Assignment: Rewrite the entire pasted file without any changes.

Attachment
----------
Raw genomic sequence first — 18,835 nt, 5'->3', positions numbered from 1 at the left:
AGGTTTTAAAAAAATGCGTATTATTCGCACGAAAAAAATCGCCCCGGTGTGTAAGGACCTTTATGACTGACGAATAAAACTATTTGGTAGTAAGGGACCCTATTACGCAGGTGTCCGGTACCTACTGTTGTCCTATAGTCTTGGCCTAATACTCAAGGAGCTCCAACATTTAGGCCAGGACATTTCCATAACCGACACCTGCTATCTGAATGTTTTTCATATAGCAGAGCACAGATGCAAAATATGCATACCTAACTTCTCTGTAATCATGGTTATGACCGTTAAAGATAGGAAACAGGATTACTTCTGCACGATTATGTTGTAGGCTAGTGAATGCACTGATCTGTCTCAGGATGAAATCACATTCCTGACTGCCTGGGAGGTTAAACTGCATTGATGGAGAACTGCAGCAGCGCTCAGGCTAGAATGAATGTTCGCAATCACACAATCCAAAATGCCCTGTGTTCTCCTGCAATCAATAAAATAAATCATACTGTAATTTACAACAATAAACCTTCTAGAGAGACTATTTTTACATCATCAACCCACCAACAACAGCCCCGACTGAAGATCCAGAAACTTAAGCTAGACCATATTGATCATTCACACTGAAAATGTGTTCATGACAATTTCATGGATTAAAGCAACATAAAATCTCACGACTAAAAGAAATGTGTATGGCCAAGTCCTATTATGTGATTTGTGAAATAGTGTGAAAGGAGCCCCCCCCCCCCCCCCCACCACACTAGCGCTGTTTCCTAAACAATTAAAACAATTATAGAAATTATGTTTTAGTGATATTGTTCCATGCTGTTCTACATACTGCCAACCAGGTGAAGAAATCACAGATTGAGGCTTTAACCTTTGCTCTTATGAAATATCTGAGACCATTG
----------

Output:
Raw genomic sequence first — 18,835 nt, 5'->3', positions numbered from 1 at the left:
AGGTTTTAAAAAAATGCGTATTATTCGCACGAAAAAAATCGCCCCGGTGTGTAAGGACCTTTATGACTGACGAATAAAACTATTTGGTAGTAAGGGACCCTATTACGCAGGTGTCCGGTACCTACTGTTGTCCTATAGTCTTGGCCTAATACTCAAGGAGCTCCAACATTTAGGCCAGGACATTTCCATAACCGACACCTGCTATCTGAATGTTTTTCATATAGCAGAGCACAGATGCAAAATATGCATACCTAACTTCTCTGTAATCATGGTTATGACCGTTAAAGATAGGAAACAGGATTACTTCTGCACGATTATGTTGTAGGCTAGTGAATGCACTGATCTGTCTCAGGATGAAATCACATTCCTGACTGCCTGGGAGGTTAAACTGCATTGATGGAGAACTGCAGCAGCGCTCAGGCTAGAATGAATGTTCGCAATCACACAATCCAAAATGCCCTGTGTTCTCCTGCAATCAATAAAATAAATCATACTGTAATTTACAACAATAAACCTTCTAGAGAGACTATTTTTACATCATCAACCCACCAACAACAGCCCCGACTGAAGATCCAGAAACTTAAGCTAGACCATATTGATCATTCACACTGAAAATGTGTTCATGACAATTTCATGGATTAAAGCAACATAAAATCTCACGACTAAAAGAAATGTGTATGGCCAAGTCCTATTATGTGATTTGTGAAATAGTGTGAAAGGAGCCCCCCCCCCCCCCCCCACCACACTAGCGCTGTTTCCTAAACAATTAAAACAATTATAGAAATTATGTTTTAGTGATATTGTTCCATGCTGTTCTACATACTGCCAACCAGGTGAAGAAATCACAGATTGAGGCTTTAACCTTTGCTCTTATGAAATATCTGAGACCATTG